November 17, 1904 William Henry Hastie, lawyer, judge and educator, was born in Knoxville, Tennessee. Hastie earned his Bachelor of Arts degree from Amherst College, magna cum laude, in 1925. He then earned his Bachelor of Laws degree in 1930 and his Doctor of Judicial Science degree in 1933 from Harvard Law School. President Franklin D. Roosevelt appointed Hastie to the United States District Court for the Virgin Islands in 1937, the first African American federal judge. Hastie resigned from the court in 1939 to become dean of the Howard University School of Law. He worked as a civilian aide to the Secretary of War during World War II and advocated for equal treatment of African Americans in the army. He resigned the position in 1943 in protest against segregated training facilities. Also that year, Hastie was awarded the National Association for the Advancement of Colored People Spingarn Medal. President Harry S. Truman appointed Hastie Territorial Governor of the Virgin Islands in 1946 and nominated him to the U. S. Court of Appeals in 1949. Hastie was confirmed as Judge of the Third U. S. Circuit Court of Appeals July 19, 1950, the first African American federal circuit judge. He was elected a fellow of the American Academy of Arts and Science in 1952. Hastie became Chief Judge of the Third Circuit Appellate Court in 1968, a position he held for three years. He was awarded over 20 honorary doctorate degrees. The University of Wisconsin Law School has offered the William H. Hastie Fellowship Program since 1973 to provide lawyers of color an opportunity to prepare for a career teaching law. Hastie died April 14, 1976.

November 17, 1911 Omega Psi Phi Fraternity was founded on the campus of Howard University by students Edgar A. Love, Oscar J. Cooper and Frank Coleman and Professor Ernest E. Just. They adopted the motto "friendship is essential to the soul" and the cardinal principles, manhood, scholarship, perseverance, and uplift. Since 1945, the fraternity has undertaken a National Social Action Program to meet the needs of African Americans in the areas of health, housing, civil rights, and education, including an annual $50,000 donation to the United Negro College Fund. Today there are more than 750 chapters throughout the United States and around the world with more than 100,000 members. Notable members include Vernon Jordan, Jesse Jackson, L. Douglas Wilder, Earl Graves, Michael Jordan, Bill Cosby, Tom Joyner, and Shaquille O'Neal. • November 17, 1923 Aristides Maria Pereira, the first President of the Republic of Cape Verde, was born on the island of Boa Vista. Pereira was heavily involved in the anti-colonial movement, organizing strikes and rising through the ranks of the African Party for the Independence of Guinea and Cape Verde, from the late 1940s until Cape Verde gained independence. When Cape Verde gained independence from Portugal July 5, 1975 Pereira became president, a position he held until he was defeated in the presidential election of 1991. Pereira died September 22, 2011. The Aristides Pereira International Airport on the Cape Verdean island of Boa Vista is named in his honor.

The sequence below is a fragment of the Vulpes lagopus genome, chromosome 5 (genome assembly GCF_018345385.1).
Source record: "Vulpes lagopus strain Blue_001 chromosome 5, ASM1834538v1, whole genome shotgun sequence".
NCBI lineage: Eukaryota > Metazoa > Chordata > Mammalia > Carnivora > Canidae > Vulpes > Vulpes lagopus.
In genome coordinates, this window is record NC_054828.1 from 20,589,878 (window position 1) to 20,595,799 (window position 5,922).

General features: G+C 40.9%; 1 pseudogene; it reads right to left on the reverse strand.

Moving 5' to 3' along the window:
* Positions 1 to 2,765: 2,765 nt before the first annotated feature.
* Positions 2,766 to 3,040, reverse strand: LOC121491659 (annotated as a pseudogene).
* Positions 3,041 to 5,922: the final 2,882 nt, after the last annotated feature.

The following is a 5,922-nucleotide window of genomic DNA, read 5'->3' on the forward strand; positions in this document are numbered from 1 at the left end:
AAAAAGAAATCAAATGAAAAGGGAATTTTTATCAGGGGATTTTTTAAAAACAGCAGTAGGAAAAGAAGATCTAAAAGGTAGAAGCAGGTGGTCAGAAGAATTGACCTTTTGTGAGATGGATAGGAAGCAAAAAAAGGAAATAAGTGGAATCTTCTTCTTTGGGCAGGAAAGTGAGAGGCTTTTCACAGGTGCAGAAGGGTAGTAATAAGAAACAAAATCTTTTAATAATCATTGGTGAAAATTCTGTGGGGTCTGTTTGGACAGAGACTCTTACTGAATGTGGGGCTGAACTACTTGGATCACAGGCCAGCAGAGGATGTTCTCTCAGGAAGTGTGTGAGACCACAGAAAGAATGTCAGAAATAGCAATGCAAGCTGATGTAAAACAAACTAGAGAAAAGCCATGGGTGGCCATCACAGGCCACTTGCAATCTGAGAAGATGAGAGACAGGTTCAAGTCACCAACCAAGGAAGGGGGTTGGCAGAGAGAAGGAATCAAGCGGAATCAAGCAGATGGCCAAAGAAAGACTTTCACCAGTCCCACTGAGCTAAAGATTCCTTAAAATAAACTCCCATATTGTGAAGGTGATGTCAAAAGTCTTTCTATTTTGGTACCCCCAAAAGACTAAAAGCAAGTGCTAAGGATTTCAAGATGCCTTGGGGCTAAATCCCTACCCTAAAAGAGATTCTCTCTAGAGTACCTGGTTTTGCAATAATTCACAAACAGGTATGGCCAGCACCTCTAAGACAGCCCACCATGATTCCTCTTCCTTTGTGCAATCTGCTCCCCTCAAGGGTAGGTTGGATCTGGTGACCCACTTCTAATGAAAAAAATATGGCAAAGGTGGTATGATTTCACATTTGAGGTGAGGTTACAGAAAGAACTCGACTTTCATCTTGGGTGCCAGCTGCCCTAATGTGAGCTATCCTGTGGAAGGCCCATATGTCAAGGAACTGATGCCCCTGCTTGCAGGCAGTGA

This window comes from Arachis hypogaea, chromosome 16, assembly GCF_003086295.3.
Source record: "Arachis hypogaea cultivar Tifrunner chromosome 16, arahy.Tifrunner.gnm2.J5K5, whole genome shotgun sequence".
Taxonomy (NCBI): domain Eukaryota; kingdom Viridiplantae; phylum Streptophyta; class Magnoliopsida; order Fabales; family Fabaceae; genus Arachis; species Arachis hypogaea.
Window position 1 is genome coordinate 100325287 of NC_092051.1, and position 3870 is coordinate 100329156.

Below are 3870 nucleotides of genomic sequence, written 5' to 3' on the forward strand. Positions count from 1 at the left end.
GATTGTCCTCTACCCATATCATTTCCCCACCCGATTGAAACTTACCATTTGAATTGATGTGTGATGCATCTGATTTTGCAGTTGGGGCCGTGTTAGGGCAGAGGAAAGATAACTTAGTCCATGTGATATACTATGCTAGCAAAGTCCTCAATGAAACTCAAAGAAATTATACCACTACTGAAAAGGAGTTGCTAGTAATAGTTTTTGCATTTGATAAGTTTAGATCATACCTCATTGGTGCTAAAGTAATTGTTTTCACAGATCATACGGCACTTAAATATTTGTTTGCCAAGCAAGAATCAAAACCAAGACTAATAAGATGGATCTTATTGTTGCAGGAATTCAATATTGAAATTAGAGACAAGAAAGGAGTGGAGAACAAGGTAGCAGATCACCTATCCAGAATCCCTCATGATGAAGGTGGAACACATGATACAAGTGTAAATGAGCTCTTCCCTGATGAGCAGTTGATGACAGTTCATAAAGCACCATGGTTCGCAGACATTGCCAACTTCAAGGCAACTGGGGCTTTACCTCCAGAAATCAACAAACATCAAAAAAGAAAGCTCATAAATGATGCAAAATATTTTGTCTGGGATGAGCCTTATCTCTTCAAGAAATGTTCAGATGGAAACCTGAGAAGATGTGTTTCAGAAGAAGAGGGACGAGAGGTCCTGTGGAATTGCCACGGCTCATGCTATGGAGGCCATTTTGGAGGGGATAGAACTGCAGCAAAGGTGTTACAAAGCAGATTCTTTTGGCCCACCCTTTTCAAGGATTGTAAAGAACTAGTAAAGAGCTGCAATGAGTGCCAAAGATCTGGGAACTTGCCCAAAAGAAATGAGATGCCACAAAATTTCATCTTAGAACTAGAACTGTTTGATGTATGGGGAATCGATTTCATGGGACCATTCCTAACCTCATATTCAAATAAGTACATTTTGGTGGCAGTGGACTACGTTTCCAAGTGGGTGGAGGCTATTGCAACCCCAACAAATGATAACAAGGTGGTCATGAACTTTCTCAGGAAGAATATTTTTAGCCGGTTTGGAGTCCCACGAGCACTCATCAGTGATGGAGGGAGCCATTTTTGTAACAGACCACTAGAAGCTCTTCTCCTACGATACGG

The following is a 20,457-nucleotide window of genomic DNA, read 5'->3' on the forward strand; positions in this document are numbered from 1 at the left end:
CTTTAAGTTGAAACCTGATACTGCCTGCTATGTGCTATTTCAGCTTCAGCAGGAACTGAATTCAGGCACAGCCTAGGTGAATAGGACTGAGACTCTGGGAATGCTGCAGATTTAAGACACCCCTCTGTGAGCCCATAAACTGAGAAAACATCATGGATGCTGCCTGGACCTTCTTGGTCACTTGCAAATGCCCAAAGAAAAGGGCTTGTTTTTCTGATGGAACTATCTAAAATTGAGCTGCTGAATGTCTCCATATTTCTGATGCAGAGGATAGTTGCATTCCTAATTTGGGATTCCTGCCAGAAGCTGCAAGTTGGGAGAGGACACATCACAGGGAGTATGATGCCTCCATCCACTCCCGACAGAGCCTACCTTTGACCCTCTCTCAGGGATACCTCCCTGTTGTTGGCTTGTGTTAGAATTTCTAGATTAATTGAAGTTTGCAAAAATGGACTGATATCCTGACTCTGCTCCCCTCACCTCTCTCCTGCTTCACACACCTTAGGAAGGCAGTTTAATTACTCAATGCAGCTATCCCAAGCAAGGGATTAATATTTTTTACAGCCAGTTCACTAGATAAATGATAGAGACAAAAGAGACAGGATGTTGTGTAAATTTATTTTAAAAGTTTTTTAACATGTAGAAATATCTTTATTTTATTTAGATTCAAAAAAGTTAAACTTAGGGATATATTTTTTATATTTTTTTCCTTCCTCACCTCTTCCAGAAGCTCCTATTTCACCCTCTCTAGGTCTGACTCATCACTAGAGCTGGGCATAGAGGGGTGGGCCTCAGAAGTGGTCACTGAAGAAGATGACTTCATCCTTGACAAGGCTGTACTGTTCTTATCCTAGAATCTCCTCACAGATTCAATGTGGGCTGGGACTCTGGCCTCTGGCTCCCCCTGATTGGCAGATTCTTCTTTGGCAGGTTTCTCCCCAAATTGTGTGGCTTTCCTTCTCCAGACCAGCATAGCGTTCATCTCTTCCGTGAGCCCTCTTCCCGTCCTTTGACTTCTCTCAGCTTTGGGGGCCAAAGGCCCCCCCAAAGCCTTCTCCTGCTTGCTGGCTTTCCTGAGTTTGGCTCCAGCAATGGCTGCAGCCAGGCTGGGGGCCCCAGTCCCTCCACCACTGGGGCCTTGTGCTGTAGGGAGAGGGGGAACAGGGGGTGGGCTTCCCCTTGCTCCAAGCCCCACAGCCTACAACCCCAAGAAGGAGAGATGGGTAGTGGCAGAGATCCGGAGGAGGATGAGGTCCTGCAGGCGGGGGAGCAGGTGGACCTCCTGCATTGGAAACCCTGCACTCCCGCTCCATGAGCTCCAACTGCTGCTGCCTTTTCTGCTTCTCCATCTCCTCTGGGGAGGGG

November 17, 1944 Samuel Leamon Younge, Jr., the first Black college student to die in the Civil Rights Movement, was born in Tuskegee, Alabama. After receiving a medical discharge from the United States Navy, Younge enrolled at Tuskegee Institute in 1965. He became involved in civil rights activities in his first semester. He was involved in the Tuskegee Institute Advancement League, a campus group organized by students to work on desegregating public facilities and lead voter registration drives. Younge was shot to death January 3, 1966 after he tried to use the "Whites only" restroom at a Standard Oil gas station in Macon County, Alabama. After the shooting, the gas station attendant was not indicted for the crime until November, 1966 and was acquitted by an all-White jury the next month. Younge's story is told in "Sammy Younge, Jr.: The First Black College Student to Die in the Black Liberation Movement" (1968).